Blue at Gimp Parade has a really good post up this morning about the complicated murder trial of Daphne Wright, a "deaf, black lesbian" whose access to a fair trial in South Dakota has been questioned. For a broader historical discussion of the idea that a "whirlwind of lesbian drama" can drive someone to murder, check out Christine Coffman's new book, Insane Passions: Lesbianism and Psychosis in Literature and Film (Wesleyan University Press 2006--the book's cover is shown at right, a black-and-white image of two young white women embracing). Coffman traces the cultural roots and expressions of the stereotype of the "insane lesbian" across the 20th century, from a murder trial in 1930s France, through film and literature.
And while I'm on the subject of intersections between criminology, GLBTQ history and disability history in the 20th century, I read an old friend's new book recently, Jackie Blount's Fit to Teach: Same-Sex Desire, Gender, and School Work in the Twentieth Century (SUNY Press 2005), in which she follows the struggle of gay and lesbian teachers against widespread employment discrimination in the US. One story (p. 113) is from the world of Deaf education in 1970:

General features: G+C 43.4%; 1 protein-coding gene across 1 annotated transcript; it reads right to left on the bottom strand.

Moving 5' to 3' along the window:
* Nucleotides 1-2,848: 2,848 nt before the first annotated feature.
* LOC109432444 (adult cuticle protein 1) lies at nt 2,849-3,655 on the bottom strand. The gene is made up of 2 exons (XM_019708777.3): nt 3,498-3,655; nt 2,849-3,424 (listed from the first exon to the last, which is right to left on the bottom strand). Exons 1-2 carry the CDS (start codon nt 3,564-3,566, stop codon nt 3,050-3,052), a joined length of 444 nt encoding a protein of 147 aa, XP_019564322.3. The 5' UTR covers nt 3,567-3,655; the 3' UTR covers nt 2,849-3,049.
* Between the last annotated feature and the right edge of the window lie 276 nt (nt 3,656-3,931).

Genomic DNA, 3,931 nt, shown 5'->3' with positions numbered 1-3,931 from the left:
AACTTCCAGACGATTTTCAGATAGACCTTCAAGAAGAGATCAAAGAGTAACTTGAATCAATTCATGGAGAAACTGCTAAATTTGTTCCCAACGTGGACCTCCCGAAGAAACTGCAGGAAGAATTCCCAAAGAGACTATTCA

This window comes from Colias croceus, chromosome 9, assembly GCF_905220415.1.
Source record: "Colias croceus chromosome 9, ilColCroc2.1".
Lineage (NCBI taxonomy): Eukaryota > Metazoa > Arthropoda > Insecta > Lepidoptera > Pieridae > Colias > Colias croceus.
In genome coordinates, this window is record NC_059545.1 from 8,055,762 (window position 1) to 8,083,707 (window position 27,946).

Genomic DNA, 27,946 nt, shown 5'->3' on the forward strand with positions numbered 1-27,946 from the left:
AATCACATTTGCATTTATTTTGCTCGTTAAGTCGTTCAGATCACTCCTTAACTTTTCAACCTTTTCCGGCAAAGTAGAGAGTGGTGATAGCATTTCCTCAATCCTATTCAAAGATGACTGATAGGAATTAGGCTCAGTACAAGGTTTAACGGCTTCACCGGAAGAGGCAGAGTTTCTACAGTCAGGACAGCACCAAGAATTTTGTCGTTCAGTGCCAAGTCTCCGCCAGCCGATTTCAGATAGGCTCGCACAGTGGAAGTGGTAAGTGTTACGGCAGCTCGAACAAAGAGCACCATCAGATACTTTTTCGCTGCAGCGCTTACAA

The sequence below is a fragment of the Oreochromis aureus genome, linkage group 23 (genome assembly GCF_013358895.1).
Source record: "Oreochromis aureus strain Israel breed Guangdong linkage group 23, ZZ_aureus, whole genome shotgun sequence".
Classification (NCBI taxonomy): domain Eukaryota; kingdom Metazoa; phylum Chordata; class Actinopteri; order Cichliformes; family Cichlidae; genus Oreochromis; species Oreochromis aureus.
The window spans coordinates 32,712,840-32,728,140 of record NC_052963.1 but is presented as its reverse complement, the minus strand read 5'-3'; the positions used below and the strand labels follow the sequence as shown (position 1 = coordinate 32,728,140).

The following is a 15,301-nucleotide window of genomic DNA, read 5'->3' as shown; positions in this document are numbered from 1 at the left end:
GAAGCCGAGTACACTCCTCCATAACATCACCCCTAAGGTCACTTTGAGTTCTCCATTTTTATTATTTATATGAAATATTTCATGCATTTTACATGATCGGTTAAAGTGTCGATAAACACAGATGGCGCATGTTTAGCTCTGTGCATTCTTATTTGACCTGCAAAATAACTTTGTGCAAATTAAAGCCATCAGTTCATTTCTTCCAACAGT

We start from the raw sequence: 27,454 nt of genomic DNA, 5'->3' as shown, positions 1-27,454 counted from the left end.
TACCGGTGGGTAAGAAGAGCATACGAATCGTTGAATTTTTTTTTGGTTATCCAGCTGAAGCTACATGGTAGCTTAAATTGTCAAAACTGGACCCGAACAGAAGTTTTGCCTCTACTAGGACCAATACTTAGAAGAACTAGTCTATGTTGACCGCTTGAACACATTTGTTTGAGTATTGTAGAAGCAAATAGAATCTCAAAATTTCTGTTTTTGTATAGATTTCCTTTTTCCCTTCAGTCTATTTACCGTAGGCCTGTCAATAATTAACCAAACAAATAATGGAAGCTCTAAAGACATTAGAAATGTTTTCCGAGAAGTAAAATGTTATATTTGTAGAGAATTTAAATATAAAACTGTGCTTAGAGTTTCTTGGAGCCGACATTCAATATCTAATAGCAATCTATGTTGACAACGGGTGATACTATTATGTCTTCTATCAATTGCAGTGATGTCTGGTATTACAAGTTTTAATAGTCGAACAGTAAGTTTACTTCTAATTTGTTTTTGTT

Only a year after the Stonewall riot, a counselor at the American School for the Deaf in West Hartford lost his job immediately after he discussed gay rights on television. The young man, who had served as an officer of the Kalos Society: Gay Liberation, Hartford, had agreed to participate in a televised panel discussion on gay liberation and society. He would attempt to fight his dismissal. However, around this time, the Journal of the American Bar Association released poll results indicated that respondents 'considered homosexuality a crime second only to murder or to murder or to murder and armed robberty.' Despide this considerable public hostility, other educators besides the West Hartford counselor would begin standing up as well, even if termination were inevitable.